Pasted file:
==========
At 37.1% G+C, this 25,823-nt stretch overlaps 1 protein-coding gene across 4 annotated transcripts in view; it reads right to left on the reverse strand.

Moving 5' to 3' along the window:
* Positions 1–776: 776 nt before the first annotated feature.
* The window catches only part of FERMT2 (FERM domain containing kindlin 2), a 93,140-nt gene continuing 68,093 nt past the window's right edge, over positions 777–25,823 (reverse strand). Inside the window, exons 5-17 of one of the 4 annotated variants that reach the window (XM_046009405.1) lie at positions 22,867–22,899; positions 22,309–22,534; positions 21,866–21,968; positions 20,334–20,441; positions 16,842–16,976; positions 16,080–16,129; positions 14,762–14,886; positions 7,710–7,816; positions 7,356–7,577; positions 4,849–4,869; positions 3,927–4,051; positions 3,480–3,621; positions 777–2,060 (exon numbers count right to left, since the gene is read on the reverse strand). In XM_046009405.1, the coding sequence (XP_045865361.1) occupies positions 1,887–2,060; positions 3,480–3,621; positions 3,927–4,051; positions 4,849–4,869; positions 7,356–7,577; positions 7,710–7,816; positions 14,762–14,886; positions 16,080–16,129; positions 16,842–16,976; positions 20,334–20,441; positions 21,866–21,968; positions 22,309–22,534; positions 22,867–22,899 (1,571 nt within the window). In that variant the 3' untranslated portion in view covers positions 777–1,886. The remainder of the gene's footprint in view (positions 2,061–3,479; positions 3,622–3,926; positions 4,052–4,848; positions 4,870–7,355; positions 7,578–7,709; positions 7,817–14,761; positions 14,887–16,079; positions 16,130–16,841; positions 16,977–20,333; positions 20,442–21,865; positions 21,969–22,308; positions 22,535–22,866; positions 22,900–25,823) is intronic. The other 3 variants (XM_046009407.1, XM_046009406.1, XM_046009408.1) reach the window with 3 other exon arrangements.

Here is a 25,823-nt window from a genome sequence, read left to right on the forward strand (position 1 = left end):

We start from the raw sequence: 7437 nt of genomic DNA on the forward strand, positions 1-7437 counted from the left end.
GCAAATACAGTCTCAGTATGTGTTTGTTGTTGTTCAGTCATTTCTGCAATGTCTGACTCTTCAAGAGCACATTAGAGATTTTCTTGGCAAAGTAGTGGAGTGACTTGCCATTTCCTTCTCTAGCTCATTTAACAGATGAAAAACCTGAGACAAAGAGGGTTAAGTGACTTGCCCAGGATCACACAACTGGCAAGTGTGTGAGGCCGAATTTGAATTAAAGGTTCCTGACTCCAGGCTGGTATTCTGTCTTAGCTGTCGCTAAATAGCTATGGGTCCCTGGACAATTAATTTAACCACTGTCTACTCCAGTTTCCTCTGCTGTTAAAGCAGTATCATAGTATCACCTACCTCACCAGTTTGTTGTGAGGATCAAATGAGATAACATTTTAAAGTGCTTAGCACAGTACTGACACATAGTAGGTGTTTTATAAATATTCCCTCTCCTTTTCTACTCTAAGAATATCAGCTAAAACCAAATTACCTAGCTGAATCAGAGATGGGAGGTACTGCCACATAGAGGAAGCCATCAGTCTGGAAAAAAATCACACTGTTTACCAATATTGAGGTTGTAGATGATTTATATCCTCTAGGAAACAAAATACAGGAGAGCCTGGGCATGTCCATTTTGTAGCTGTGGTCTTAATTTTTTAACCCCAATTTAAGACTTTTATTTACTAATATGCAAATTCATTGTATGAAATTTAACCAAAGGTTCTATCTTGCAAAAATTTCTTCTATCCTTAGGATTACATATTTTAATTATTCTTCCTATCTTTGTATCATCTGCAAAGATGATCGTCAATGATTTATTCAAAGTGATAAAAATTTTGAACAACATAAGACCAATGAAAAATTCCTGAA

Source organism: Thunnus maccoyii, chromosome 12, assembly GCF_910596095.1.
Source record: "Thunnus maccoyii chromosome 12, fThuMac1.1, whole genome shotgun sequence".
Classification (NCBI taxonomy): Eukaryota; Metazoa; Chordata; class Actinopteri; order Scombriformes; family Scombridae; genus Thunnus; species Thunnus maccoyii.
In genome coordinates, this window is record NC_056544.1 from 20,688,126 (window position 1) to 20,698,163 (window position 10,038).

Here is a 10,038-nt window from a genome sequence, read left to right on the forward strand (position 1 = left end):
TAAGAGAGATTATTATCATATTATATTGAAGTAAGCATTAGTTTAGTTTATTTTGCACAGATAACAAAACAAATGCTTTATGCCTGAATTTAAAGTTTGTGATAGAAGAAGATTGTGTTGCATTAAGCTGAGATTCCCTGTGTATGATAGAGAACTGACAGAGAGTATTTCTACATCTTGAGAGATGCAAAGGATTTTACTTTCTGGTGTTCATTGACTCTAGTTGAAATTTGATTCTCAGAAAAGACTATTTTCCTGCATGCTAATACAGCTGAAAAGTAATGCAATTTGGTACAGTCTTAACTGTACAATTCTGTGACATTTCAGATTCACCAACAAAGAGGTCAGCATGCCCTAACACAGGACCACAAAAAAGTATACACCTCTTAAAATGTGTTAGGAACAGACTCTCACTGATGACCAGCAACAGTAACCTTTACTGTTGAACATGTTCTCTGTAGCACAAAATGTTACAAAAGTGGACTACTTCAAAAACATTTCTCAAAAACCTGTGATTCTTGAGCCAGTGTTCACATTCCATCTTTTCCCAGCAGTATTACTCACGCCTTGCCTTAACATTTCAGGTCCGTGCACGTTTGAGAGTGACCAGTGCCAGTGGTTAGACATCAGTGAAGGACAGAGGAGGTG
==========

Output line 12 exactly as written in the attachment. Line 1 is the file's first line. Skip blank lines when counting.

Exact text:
Here is a 10,038-nt window from a genome sequence, read left to right on the forward strand (position 1 = left end):